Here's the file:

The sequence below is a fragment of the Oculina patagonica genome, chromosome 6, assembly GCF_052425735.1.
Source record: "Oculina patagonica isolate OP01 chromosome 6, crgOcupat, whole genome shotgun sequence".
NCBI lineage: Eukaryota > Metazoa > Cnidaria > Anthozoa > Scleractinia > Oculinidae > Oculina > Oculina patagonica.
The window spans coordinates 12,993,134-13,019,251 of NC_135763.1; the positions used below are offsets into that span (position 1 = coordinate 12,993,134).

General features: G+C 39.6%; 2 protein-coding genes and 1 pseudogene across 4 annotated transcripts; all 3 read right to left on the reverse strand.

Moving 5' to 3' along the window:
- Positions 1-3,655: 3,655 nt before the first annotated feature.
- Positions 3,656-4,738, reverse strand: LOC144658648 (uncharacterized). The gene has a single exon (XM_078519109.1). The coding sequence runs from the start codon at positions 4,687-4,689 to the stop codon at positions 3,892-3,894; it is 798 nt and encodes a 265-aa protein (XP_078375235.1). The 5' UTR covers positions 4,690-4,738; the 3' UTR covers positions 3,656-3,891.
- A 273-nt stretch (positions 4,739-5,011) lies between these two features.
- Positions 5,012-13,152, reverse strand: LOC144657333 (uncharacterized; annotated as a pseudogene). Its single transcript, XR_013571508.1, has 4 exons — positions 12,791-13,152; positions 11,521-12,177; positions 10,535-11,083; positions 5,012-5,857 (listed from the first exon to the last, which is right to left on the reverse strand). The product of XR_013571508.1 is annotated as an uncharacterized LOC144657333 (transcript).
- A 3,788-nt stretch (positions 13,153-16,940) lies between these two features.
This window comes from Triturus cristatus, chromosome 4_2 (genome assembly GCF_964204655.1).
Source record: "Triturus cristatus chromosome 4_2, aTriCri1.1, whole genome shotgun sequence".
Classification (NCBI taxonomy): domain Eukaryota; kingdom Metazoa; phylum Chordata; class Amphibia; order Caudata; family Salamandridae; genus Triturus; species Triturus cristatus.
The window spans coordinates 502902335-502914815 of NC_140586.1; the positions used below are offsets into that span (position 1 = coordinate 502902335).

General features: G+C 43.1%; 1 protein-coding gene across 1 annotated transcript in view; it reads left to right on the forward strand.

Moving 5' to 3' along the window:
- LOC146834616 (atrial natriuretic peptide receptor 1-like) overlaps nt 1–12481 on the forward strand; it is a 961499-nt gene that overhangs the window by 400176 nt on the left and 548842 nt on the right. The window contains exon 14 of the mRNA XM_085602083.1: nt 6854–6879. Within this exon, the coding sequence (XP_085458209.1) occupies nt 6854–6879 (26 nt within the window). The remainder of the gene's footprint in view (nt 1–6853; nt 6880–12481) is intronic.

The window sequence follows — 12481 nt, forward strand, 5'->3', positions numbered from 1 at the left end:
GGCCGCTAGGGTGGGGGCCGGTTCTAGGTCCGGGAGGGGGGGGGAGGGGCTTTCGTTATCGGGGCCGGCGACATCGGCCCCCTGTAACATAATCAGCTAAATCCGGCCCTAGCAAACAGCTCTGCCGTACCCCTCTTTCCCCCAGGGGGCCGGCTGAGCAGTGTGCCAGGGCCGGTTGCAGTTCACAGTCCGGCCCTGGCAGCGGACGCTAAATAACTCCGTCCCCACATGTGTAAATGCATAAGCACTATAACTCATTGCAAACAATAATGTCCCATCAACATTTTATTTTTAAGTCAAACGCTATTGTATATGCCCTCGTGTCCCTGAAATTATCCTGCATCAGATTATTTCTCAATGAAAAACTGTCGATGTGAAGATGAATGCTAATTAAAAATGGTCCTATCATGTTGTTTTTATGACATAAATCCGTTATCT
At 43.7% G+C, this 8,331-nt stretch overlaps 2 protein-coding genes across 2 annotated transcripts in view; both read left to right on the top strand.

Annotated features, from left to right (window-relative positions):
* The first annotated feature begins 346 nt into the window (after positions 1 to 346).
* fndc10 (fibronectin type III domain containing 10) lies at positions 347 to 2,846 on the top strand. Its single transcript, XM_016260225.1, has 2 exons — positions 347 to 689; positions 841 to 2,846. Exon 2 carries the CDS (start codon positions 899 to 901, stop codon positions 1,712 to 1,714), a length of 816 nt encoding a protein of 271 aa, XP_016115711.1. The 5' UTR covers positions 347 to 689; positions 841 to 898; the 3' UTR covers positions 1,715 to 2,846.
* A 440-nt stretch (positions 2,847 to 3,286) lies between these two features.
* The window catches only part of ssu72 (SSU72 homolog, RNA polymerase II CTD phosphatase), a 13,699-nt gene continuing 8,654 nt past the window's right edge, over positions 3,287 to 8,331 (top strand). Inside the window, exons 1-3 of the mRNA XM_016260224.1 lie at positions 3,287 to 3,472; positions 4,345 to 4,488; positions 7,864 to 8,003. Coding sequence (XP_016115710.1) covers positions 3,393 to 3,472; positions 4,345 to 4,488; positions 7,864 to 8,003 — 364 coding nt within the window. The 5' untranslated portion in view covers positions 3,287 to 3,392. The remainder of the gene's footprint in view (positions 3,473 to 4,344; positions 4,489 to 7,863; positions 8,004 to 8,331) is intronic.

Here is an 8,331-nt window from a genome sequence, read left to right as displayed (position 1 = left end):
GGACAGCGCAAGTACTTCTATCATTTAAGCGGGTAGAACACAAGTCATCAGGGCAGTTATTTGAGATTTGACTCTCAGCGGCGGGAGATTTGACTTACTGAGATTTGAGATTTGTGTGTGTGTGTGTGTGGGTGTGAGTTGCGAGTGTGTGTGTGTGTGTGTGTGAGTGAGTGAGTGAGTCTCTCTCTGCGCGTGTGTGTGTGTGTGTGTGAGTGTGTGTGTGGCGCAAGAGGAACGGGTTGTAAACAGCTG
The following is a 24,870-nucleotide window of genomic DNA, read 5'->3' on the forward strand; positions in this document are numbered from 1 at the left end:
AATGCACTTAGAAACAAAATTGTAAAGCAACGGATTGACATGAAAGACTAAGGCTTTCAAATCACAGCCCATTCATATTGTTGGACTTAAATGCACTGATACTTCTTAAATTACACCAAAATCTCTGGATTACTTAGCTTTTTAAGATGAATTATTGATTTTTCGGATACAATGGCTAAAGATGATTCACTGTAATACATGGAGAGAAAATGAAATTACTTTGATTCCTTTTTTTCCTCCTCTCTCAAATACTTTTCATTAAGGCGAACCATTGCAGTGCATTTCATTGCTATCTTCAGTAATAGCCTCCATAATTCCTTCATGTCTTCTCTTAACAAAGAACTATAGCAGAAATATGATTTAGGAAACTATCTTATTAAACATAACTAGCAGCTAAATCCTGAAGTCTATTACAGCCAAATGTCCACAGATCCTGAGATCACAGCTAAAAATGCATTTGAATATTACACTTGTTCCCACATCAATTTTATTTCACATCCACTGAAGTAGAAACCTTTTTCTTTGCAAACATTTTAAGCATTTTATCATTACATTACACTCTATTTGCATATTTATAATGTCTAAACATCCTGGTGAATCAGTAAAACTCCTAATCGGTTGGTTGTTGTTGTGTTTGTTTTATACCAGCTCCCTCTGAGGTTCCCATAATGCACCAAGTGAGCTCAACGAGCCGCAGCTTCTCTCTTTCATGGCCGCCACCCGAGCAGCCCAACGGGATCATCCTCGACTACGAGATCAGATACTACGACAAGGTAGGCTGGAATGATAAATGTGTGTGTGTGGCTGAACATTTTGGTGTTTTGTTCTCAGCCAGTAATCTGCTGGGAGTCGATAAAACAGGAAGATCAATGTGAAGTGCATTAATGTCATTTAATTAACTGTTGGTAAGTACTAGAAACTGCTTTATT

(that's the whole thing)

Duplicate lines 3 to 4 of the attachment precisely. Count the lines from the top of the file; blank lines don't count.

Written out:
NCBI lineage: Eukaryota > Metazoa > Cnidaria > Anthozoa > Scleractinia > Oculinidae > Oculina > Oculina patagonica.
The window spans coordinates 12,993,134-13,019,251 of NC_135763.1; the positions used below are offsets into that span (position 1 = coordinate 12,993,134).